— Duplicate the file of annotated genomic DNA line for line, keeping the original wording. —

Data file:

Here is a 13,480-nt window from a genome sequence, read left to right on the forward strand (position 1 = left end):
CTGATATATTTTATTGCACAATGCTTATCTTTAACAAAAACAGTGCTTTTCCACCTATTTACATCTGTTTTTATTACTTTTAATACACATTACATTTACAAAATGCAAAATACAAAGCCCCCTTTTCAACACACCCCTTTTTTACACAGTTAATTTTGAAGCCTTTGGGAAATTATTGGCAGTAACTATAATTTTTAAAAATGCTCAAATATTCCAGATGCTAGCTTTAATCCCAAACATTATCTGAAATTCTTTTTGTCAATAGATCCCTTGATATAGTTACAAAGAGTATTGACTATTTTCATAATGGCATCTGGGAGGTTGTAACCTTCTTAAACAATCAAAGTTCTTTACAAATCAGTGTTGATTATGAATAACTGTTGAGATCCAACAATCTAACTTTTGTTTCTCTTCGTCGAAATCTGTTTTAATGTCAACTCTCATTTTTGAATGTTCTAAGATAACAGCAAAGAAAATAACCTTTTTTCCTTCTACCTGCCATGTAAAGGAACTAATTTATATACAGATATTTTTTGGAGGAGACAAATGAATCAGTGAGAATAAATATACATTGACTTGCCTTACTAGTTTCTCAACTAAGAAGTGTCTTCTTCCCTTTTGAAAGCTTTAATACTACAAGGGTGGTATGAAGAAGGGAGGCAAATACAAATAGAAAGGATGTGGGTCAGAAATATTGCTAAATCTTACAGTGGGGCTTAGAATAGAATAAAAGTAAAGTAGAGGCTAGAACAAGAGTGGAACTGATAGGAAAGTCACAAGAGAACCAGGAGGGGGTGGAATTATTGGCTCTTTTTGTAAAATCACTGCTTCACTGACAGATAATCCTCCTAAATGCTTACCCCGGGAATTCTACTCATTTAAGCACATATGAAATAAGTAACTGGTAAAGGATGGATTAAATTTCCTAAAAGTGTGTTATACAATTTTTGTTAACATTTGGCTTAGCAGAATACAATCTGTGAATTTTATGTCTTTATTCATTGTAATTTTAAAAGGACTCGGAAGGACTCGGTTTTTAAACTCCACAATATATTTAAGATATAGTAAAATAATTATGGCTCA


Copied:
Here is a 13,480-nt window from a genome sequence, read left to right on the forward strand (position 1 = left end):
CTGATATATTTTATTGCACAATGCTTATCTTTAACAAAAACAGTGCTTTTCCACCTATTTACATCTGTTTTTATTACTTTTAATACACATTACATTTACAAAATGCAAAATACAAAGCCCCCTTTTCAACACACCCCTTTTTTACACAGTTAATTTTGAAGCCTTTGGGAAATTATTGGCAGTAACTATAATTTTTAAAAATGCTCAAATATTCCAGATGCTAGCTTTAATCCCAAACATTATCTGAAATTCTTTTTGTCAATAGATCCCTTGATATAGTTACAAAGAGTATTGACTATTTTCATAATGGCATCTGGGAGGTTGTAACCTTCTTAAACAATCAAAGTTCTTTACAAATCAGTGTTGATTATGAATAACTGTTGAGATCCAACAATCTAACTTTTGTTTCTCTTCGTCGAAATCTGTTTTAATGTCAACTCTCATTTTTGAATGTTCTAAGATAACAGCAAAGAAAATAACCTTTTTTCCTTCTACCTGCCATGTAAAGGAACTAATTTATATACAGATATTTTTTGGAGGAGACAAATGAATCAGTGAGAATAAATATACATTGACTTGCCTTACTAGTTTCTCAACTAAGAAGTGTCTTCTTCCCTTTTGAAAGCTTTAATACTACAAGGGTGGTATGAAGAAGGGAGGCAAATACAAATAGAAAGGATGTGGGTCAGAAATATTGCTAAATCTTACAGTGGGGCTTAGAATAGAATAAAAGTAAAGTAGAGGCTAGAACAAGAGTGGAACTGATAGGAAAGTCACAAGAGAACCAGGAGGGGGTGGAATTATTGGCTCTTTTTGTAAAATCACTGCTTCACTGACAGATAATCCTCCTAAATGCTTACCCCGGGAATTCTACTCATTTAAGCACATATGAAATAAGTAACTGGTAAAGGATGGATTAAATTTCCTAAAAGTGTGTTATACAATTTTTGTTAACATTTGGCTTAGCAGAATACAATCTGTGAATTTTATGTCTTTATTCATTGTAATTTTAAAAGGACTCGGAAGGACTCGGTTTTTAAACTCCACAATATATTTAAGATATAGTAAAATAATTATGGCTCA